The February Brooklyn Decker issue of Esquire Magazine that hit the newsstands this past year was not the smashing success that many, myself included, thought it would be. Still the publisher rightly deserved props and kudos for being brave enough to test interactive features on the iPhone, in Barnes and Noble, and for the “Find the Esquire logo” feature throughout several US cities. In fact, Esquire gets kudos (at least from me) for continually trying stretch the limits of what they can do with their print edition. Beyond that, I give them props for their digital edition on the iPad.
This week, while searching the racks for my clients latest releases, Esquire’s “Big Black Book” special caught my eye.
‘Cause it’s a “man” thing, it can’t be a “little black book”. But judging by the size of the, ‘um, “package”, this $9.95 SIP (Special Interest Publication, in case you ever wondered what SIP stood for) is a brand extension that is definitely worth the price.
While there’s really nothing all that new about what Esquire is doing, and their “Big Black Book” is five years old, what really captured my interest here was their continued commitment to the production quality of the magazine, the continued desire to experiment with interesting and different covers, and the simple fact that never, ever, do they do the same thing twice.
Esquire “gets” it. That’s why they are still around. That’s why they are successful.
At the end of every year, magazines, newspapers, online news sites and blogs of every stripe list their “Top 10”, “Top 20”, “Top 100” lists on nearly every single topic that you can imagine. For the purposes of this blog, we’re mostly interested in magazines and magazine covers. Last year, we published a Completely Unscientific List of The Top Ten Magazine Covers of 2010 and the list garnered much traffic, email and comments.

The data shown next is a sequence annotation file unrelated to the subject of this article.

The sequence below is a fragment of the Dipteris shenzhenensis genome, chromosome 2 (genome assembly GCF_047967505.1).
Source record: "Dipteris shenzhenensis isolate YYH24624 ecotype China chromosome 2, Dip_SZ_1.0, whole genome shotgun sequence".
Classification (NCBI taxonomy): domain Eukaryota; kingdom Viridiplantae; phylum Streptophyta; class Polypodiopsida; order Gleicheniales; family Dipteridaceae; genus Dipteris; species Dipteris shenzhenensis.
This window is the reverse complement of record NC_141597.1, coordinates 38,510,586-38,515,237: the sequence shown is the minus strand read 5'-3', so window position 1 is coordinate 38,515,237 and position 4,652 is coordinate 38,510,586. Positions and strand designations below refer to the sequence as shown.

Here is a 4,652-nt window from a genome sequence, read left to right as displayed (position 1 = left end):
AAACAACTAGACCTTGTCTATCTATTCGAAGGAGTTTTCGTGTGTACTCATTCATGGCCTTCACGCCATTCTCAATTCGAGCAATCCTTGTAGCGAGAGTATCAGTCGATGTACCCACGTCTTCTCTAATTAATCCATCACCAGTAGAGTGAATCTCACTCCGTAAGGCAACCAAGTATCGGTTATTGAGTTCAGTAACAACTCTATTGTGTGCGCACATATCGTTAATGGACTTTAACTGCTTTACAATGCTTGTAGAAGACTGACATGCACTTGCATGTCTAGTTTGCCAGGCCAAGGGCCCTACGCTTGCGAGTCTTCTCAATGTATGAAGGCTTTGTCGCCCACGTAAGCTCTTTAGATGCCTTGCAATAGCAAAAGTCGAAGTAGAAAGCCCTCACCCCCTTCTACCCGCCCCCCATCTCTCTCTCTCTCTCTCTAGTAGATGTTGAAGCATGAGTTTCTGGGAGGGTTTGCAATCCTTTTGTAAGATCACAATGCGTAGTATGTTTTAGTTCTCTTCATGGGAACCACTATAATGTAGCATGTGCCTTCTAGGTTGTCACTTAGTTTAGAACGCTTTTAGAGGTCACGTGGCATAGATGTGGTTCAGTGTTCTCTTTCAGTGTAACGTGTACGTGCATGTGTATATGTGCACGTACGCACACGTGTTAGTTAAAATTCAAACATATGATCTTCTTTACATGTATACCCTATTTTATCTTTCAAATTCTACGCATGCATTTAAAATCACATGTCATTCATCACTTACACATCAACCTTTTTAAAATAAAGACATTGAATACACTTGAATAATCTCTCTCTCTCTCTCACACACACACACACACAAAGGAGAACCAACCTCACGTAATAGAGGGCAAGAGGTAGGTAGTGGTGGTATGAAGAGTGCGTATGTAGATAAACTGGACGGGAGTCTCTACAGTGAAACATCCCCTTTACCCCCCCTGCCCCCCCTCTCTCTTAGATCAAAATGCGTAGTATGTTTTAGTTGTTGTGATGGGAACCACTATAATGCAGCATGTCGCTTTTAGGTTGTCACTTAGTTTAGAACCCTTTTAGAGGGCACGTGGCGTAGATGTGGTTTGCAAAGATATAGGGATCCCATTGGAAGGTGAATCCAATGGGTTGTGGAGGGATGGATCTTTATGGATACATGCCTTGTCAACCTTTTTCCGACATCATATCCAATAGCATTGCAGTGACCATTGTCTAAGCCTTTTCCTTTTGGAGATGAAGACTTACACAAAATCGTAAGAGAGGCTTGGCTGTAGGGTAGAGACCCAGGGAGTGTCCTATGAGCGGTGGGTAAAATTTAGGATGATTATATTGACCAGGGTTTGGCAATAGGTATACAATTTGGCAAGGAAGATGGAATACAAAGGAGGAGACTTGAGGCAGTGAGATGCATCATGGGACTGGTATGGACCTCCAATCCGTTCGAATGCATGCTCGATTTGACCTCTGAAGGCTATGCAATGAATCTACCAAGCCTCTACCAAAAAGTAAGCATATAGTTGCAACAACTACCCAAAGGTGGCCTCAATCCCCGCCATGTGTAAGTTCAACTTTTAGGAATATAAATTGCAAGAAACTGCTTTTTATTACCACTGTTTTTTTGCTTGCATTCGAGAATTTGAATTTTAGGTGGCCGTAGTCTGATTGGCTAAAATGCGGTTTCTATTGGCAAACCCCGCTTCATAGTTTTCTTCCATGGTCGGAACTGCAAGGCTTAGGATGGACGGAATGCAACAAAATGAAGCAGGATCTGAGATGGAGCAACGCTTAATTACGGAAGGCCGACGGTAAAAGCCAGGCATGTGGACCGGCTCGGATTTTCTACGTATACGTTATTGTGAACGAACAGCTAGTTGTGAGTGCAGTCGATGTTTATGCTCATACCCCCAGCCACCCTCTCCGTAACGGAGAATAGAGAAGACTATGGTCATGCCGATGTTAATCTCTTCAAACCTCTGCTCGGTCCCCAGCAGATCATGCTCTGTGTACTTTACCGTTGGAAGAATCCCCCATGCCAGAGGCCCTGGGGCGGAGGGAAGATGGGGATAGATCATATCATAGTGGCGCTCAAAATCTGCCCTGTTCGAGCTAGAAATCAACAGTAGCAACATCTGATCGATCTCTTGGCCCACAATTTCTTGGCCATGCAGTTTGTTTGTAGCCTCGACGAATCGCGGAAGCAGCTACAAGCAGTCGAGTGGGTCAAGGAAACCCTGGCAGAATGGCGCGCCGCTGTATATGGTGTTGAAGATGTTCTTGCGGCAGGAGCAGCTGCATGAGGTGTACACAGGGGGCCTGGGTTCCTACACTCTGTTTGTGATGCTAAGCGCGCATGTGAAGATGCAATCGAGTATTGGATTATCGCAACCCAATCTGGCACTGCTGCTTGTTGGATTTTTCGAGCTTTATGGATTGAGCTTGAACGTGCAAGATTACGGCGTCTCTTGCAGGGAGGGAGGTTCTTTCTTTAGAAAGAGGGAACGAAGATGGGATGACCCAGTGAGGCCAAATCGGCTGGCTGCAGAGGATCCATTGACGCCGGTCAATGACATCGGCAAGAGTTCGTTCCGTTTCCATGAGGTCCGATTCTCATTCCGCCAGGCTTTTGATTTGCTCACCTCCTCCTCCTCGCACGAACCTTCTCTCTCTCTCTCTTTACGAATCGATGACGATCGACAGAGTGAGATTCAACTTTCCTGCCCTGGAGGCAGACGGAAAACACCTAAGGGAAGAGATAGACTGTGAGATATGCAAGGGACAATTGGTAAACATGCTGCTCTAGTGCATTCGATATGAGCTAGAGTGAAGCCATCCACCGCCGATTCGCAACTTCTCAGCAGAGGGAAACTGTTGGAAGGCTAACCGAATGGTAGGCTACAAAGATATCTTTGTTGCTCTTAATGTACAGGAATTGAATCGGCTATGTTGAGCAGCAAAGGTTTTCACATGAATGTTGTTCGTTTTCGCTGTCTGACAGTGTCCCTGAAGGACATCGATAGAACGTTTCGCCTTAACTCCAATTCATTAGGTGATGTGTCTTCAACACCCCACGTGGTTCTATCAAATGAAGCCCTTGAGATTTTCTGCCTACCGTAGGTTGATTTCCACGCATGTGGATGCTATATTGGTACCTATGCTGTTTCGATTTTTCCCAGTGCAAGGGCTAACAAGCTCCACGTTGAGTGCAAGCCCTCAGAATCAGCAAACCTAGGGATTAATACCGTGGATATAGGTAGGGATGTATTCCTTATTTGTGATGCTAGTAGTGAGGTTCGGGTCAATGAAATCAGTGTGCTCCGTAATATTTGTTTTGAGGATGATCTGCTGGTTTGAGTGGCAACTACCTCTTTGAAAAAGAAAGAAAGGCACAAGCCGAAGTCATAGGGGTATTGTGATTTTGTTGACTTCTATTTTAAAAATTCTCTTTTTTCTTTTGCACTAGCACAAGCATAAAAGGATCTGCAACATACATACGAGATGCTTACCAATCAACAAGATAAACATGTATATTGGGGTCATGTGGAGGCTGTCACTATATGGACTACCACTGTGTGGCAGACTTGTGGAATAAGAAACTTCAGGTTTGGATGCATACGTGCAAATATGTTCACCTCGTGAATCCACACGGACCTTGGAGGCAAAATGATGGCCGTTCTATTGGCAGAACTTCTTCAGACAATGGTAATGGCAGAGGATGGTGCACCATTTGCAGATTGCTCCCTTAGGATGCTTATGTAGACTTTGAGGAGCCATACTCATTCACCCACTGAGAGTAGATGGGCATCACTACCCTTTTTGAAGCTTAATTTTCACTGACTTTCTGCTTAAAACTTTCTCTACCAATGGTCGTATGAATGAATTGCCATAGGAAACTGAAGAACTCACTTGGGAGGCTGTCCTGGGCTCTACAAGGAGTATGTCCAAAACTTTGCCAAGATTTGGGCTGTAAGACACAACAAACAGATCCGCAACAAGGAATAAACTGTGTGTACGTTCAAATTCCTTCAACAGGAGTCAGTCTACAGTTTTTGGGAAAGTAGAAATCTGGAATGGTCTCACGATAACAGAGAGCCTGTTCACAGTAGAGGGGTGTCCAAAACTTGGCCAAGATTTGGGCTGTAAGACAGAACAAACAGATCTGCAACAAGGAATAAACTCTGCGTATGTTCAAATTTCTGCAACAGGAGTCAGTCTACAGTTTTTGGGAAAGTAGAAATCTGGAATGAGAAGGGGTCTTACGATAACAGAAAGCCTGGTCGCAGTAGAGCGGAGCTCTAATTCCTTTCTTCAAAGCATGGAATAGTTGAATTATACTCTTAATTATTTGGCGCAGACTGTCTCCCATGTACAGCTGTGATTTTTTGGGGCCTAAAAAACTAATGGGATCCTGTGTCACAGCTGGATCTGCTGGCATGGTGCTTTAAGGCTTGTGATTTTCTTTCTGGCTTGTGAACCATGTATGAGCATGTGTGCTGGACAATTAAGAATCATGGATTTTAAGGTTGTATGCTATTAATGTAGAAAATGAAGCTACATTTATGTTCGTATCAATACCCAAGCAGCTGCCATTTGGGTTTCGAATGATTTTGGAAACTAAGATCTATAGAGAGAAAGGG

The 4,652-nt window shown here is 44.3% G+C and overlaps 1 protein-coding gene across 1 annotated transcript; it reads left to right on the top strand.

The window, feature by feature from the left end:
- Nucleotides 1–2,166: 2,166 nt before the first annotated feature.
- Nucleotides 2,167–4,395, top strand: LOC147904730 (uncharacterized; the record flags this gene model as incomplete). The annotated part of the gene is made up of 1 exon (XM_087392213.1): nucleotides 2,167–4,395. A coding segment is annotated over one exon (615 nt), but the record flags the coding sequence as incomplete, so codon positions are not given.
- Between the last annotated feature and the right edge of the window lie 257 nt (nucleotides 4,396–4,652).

So now that I’ve sent in my quarterly tax estimates, filed my June expenses, taken a look back at the first half of the year in a businessy kind of way, it seemed appropriate to take a look at the magazines that inspired me in the first half of 2011. What, in my opinion are the top covers?
Keep in mind that when I look at magazine covers I’m looking at them from the perspective of someone who relies on the ability of that magazine to be sold from the newsstand. It’s not all sex and cheesecake, people (although that sounds really good). It’s also about the ability of that cover to:
Speak to the audience the editors intend.
Clearly state what that issue is all about.
Show a clear, decisive, identifiable image.
Invite the browser to become a reader.
Because if the browser won’t buy what you’re selling, you’ve got nothing. Free’s wonderful. On the web. But at some point, you need revenue.
So here they are in all of their glory. My unscientific, totally biased and highly opinionated “Top Ten Magazine Covers of 2011: So Far”
1) Vogue’s January 2011 cover featuring Natalie Portman: For me, this is quite possibly one of the best covers ever. In some ways, the coloring seems all wrong and the cover lines violate my rule of “Too Much”. But from the moment I saw this magazine on the rack, I knew it was just simply an amazing cover. It is everything that makes Natalie Portman a movie star and Vogue the trusted and much loved fashion nameplate that it is. And while not the best selling issue of the year so far, it’s one of the best selling.
2) Outside Magazine’s May 2011 cover featuring Stephen Colbert: What can you say about the Comedy Central funny man and his fantastically flexible face? Outside gets props for getting a celebrity on the cover and then featuring an article that is both funny and informative. And from me, they get props for the wonderful use of their skyline. Was this their best selling issue of the year?Ummm, near as I can tell, no. Did I say this was scientific?
3) Once again, Esquire Magazine’s May 2011 issue shows why they get it when “getting it” means producing interesting, amusing, creative covers. Check out Jeff Bridges awesome pose, the great cover lines (“Are you a good husband?”), the use of the skyline.
4) My favorite magazine (Columns by Ken Tucker, anyone?), Entertainment Weekly, usually has forgettable covers. But this one had me geeking out with their March 25th issue. While I’m not a huge fan of the “Castle” TV show, Nathan Fillion’s pose, any mention of “Firefly”, is enough to get me to grab it off the rack. The colors are right, the pose is amusing, the coverlines read perfectly for the audience they are aimed at.